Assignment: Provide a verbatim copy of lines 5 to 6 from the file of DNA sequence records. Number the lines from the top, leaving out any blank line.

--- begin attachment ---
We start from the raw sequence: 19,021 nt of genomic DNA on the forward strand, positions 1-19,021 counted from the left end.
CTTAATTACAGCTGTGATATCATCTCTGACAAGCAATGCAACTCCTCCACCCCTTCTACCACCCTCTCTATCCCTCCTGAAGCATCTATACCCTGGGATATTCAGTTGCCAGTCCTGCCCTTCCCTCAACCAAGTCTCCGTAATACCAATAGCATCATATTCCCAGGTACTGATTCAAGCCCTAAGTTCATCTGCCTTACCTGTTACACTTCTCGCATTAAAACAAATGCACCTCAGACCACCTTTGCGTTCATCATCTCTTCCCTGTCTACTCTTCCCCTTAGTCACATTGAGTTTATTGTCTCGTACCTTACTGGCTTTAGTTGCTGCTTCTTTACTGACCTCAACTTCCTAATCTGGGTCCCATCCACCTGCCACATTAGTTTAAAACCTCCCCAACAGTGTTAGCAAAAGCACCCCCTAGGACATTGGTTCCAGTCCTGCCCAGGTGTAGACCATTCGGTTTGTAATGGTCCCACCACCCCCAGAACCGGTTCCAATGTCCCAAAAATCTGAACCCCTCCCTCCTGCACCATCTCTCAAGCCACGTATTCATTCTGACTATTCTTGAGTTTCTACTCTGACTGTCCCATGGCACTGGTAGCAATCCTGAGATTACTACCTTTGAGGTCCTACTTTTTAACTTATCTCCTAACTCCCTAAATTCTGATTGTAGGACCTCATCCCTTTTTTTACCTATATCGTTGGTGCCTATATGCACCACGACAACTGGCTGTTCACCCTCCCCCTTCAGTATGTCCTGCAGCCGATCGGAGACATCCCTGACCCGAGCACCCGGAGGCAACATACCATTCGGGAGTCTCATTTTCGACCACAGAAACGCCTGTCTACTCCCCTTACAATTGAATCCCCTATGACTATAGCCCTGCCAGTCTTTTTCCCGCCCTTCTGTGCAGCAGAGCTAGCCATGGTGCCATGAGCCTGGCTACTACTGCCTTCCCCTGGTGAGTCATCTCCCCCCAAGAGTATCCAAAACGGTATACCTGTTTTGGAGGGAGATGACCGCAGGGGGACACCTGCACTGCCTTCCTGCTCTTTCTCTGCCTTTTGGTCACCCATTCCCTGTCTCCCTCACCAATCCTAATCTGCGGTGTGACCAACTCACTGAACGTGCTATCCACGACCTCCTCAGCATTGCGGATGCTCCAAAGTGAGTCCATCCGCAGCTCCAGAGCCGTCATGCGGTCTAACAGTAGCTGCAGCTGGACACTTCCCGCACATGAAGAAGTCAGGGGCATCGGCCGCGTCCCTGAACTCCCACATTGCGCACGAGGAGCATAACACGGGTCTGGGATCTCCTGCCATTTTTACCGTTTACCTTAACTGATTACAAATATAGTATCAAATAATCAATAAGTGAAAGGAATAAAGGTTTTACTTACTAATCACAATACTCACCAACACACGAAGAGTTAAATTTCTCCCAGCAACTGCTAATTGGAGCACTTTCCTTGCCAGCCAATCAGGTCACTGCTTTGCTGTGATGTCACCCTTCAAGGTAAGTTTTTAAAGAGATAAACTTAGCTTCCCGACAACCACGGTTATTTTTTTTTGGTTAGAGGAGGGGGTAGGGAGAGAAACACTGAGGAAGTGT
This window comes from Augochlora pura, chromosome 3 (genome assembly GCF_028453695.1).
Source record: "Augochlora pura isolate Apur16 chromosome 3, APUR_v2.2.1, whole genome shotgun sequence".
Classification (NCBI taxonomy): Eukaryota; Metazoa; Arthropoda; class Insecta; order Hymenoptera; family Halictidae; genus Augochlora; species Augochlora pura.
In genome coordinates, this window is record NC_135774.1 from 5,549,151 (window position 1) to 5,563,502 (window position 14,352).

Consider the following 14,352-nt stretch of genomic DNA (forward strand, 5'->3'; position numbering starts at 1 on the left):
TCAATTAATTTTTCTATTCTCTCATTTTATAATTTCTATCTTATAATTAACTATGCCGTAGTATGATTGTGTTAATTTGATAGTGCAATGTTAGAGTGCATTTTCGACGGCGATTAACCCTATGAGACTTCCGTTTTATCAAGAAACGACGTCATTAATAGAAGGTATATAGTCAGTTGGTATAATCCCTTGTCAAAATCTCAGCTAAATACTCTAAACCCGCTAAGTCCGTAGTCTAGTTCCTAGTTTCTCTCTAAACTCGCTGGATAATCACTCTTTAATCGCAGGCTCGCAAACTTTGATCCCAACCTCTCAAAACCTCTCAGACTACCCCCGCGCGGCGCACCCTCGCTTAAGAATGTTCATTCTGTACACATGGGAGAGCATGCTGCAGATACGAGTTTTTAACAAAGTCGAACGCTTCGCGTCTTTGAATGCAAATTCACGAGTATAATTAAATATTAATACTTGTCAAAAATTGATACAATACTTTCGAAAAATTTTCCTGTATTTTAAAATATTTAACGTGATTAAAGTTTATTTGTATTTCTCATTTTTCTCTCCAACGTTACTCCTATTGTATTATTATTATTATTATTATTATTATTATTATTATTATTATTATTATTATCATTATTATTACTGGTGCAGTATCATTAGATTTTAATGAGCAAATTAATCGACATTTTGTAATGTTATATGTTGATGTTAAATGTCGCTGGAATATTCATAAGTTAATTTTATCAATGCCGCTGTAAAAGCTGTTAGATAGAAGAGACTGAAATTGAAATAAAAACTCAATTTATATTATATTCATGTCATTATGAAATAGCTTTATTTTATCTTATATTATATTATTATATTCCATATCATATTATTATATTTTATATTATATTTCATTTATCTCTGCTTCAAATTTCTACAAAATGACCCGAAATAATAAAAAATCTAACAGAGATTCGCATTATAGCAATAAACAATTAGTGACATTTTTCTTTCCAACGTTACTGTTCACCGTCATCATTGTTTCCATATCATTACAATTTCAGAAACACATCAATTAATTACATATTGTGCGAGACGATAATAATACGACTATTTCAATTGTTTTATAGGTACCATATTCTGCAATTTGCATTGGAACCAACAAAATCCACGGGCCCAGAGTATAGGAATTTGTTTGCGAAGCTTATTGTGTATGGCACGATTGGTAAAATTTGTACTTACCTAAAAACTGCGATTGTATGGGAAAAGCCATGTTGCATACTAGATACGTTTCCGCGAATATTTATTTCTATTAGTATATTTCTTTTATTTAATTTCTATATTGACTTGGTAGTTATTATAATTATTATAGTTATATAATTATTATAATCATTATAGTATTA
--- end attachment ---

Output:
Classification (NCBI taxonomy): Eukaryota; Metazoa; Arthropoda; class Insecta; order Hymenoptera; family Halictidae; genus Augochlora; species Augochlora pura.
In genome coordinates, this window is record NC_135774.1 from 5,549,151 (window position 1) to 5,563,502 (window position 14,352).